“I submit that these increased taxes are counterproductive, by any measure. If we expect to grow as a state – it we expect to get where we want to be, public services included – this is the 3% of the folks that we need to do what they do best: create jobs.
“What’s better: Public sector or private sector jobs? You can’t fund public sector jobs on the back of the private sector, when there are no private sector jobs to sustain them. It’s a chicken-and-egg argument, but I know which one comes first. You can’t have the level public services unless you first have a base of private employment. That is not debatable.
“Right now, private sector job creation is what’s needed in this state. This is why we oppose these measures so vehemently.”
Rep. Jefferson Smith says he appreciates the civil tone of the debate, and tells how the legislature arrived at this tax increase proposal.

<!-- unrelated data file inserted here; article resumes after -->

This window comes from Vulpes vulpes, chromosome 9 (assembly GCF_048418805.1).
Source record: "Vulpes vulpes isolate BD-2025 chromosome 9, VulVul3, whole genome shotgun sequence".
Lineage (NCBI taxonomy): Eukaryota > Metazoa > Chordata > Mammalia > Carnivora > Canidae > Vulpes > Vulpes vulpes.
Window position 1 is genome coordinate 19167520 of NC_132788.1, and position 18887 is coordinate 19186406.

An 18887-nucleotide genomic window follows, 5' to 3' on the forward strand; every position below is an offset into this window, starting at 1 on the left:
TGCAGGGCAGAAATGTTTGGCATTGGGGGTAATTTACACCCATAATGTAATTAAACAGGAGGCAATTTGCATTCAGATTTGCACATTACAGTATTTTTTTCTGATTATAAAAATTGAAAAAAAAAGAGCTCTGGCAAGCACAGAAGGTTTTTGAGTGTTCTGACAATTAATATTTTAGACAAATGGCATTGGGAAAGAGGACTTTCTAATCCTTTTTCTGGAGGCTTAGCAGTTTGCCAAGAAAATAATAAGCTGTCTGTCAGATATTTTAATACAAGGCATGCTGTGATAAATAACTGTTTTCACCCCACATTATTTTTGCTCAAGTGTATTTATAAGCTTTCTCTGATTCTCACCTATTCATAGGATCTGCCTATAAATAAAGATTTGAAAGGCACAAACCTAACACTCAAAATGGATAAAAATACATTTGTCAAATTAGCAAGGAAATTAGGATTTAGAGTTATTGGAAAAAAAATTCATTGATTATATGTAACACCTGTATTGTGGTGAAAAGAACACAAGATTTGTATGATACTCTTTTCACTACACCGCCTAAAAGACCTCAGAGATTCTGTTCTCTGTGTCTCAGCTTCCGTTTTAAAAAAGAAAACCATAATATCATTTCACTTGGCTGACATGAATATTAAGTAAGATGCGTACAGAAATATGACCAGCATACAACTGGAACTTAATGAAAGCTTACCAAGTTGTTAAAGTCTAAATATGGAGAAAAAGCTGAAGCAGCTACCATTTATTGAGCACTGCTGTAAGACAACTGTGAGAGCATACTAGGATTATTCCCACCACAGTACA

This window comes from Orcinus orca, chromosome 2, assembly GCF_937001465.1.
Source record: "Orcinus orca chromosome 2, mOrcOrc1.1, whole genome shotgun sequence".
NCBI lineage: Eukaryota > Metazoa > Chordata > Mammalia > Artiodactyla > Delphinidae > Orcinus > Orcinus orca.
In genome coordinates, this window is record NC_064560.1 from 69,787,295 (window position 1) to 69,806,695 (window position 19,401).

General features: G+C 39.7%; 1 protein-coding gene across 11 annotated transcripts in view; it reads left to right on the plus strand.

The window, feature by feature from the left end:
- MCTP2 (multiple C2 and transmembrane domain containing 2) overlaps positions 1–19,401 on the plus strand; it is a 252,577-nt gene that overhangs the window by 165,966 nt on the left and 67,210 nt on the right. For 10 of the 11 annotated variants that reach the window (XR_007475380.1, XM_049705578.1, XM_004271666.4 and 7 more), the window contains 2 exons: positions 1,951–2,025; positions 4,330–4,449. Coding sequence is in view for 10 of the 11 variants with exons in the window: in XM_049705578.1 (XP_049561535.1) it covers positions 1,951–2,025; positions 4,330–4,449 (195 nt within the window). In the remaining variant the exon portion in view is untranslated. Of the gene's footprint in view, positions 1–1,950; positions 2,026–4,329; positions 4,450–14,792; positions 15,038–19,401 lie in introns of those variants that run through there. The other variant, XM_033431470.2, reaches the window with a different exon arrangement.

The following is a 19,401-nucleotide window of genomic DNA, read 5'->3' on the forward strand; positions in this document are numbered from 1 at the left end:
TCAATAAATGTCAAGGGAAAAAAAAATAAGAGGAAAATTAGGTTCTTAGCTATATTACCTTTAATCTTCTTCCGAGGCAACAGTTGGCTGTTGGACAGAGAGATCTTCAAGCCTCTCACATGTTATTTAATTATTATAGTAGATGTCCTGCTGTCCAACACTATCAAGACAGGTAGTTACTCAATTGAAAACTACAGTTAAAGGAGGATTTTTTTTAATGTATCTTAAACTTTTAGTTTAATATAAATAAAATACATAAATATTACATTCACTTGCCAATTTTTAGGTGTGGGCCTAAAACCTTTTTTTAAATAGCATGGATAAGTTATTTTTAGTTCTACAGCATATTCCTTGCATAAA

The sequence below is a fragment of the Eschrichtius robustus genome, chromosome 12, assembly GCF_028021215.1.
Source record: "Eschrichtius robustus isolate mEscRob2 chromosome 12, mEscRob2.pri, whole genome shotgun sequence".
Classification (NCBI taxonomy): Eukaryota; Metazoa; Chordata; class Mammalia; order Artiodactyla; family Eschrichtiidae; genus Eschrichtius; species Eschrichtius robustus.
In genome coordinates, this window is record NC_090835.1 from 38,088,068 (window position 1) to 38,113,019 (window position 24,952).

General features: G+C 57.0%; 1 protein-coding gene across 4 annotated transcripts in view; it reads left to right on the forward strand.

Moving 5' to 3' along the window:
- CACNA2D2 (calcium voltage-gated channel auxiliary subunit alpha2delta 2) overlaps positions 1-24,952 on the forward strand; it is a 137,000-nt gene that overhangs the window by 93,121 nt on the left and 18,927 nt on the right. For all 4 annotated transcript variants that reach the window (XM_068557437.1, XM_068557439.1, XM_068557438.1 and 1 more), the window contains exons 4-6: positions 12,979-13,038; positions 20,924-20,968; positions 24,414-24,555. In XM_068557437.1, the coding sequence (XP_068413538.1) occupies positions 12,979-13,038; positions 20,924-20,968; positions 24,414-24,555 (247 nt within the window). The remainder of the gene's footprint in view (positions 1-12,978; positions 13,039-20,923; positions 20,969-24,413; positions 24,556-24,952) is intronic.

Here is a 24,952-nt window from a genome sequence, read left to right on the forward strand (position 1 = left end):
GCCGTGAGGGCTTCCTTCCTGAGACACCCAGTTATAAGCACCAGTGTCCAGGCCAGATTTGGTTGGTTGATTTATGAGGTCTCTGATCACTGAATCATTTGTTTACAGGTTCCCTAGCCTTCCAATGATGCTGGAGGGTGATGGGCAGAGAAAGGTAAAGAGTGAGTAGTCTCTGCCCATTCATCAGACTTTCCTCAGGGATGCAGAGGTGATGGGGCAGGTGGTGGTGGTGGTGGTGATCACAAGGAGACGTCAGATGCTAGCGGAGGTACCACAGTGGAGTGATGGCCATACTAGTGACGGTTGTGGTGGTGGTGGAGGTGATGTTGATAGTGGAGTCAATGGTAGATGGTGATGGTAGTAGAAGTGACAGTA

Turning to his opponent, Smith said, “I appreciate that while we disagree, Mr. Wilson, we do so civilly – I truly appreciate it.
“Here’s what legislative choices we faced [in dealing with the State’s budget]. We came in to the session and were told we had a $4 billion shortfall, based on the current service level. This doesn’t include cost-of-living increases, and other things going up.
“We had three choices: (1) Fill all the $4 billion shortfall with service cuts; (2) fill all of it with revenue increases; or (3) fill it all by doing something in between.
“The significant majority of folks thought the reasonable path is ‘somewhere in between’. I held a multi-partisan Town Hall meeting where I asked that question. I had only one or two people say we should close the gap only with tax increases. I had only one, and eventually zero, who said we should do it all with service cuts.
“Let’s talk about that ‘in-between zone’. We took about $2 billion out of the current service level. We took out about $1 billion of one-time money. And, we raised about $700 million in taxes.
“Associated Oregon Industries’ [tax proposal was for] a broad-based tax, paid by your customers, your employees, in fact, by many of you. I know how many [people in business] in this district are doing – their proposal would have hurt more. This proposal has a lower ‘price tag’ by $1.2 billion in taxes that what the business groups were supporting.